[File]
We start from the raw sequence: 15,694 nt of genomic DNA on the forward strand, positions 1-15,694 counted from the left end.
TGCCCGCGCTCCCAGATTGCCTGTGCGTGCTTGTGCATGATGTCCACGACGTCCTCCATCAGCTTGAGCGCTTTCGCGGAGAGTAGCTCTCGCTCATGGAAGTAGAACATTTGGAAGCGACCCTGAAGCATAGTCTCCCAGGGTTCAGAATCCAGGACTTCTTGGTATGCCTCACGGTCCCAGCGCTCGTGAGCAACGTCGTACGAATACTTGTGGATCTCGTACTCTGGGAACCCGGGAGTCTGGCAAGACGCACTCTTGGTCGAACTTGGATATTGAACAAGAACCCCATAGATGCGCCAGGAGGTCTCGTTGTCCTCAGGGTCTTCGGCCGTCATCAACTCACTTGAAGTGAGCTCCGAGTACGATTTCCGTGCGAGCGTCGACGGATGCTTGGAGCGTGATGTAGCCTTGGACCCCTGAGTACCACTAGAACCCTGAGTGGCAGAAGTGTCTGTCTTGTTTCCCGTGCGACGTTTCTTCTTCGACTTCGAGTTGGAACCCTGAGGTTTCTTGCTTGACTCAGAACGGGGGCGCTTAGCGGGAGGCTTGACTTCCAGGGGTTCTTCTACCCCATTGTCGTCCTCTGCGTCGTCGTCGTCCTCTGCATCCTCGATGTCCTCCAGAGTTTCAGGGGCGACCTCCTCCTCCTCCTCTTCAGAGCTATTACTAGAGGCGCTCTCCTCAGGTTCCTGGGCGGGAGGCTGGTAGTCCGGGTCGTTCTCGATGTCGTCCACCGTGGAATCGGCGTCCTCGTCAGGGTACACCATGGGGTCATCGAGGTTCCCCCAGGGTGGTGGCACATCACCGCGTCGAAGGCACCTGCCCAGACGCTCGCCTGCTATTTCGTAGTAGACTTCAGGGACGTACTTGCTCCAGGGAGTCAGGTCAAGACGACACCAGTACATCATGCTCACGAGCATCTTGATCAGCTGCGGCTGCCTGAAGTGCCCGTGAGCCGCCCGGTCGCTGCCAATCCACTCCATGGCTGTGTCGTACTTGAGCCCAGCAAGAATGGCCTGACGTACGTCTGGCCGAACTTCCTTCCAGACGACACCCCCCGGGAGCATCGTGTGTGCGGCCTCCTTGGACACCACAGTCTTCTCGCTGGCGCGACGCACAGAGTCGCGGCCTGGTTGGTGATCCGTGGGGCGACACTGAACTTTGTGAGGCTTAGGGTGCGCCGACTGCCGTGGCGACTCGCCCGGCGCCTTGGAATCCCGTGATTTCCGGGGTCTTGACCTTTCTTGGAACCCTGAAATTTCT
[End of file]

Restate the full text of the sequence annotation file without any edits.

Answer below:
We start from the raw sequence: 15,694 nt of genomic DNA on the forward strand, positions 1-15,694 counted from the left end.
TGCCCGCGCTCCCAGATTGCCTGTGCGTGCTTGTGCATGATGTCCACGACGTCCTCCATCAGCTTGAGCGCTTTCGCGGAGAGTAGCTCTCGCTCATGGAAGTAGAACATTTGGAAGCGACCCTGAAGCATAGTCTCCCAGGGTTCAGAATCCAGGACTTCTTGGTATGCCTCACGGTCCCAGCGCTCGTGAGCAACGTCGTACGAATACTTGTGGATCTCGTACTCTGGGAACCCGGGAGTCTGGCAAGACGCACTCTTGGTCGAACTTGGATATTGAACAAGAACCCCATAGATGCGCCAGGAGGTCTCGTTGTCCTCAGGGTCTTCGGCCGTCATCAACTCACTTGAAGTGAGCTCCGAGTACGATTTCCGTGCGAGCGTCGACGGATGCTTGGAGCGTGATGTAGCCTTGGACCCCTGAGTACCACTAGAACCCTGAGTGGCAGAAGTGTCTGTCTTGTTTCCCGTGCGACGTTTCTTCTTCGACTTCGAGTTGGAACCCTGAGGTTTCTTGCTTGACTCAGAACGGGGGCGCTTAGCGGGAGGCTTGACTTCCAGGGGTTCTTCTACCCCATTGTCGTCCTCTGCGTCGTCGTCGTCCTCTGCATCCTCGATGTCCTCCAGAGTTTCAGGGGCGACCTCCTCCTCCTCCTCTTCAGAGCTATTACTAGAGGCGCTCTCCTCAGGTTCCTGGGCGGGAGGCTGGTAGTCCGGGTCGTTCTCGATGTCGTCCACCGTGGAATCGGCGTCCTCGTCAGGGTACACCATGGGGTCATCGAGGTTCCCCCAGGGTGGTGGCACATCACCGCGTCGAAGGCACCTGCCCAGACGCTCGCCTGCTATTTCGTAGTAGACTTCAGGGACGTACTTGCTCCAGGGAGTCAGGTCAAGACGACACCAGTACATCATGCTCACGAGCATCTTGATCAGCTGCGGCTGCCTGAAGTGCCCGTGAGCCGCCCGGTCGCTGCCAATCCACTCCATGGCTGTGTCGTACTTGAGCCCAGCAAGAATGGCCTGACGTACGTCTGGCCGAACTTCCTTCCAGACGACACCCCCCGGGAGCATCGTGTGTGCGGCCTCCTTGGACACCACAGTCTTCTCGCTGGCGCGACGCACAGAGTCGCGGCCTGGTTGGTGATCCGTGGGGCGACACTGAACTTTGTGAGGCTTAGGGTGCGCCGACTGCCGTGGCGACTCGCCCGGCGCCTTGGAATCCCGTGATTTCCGGGGTCTTGACCTTTCTTGGAACCCTGAAATTTCT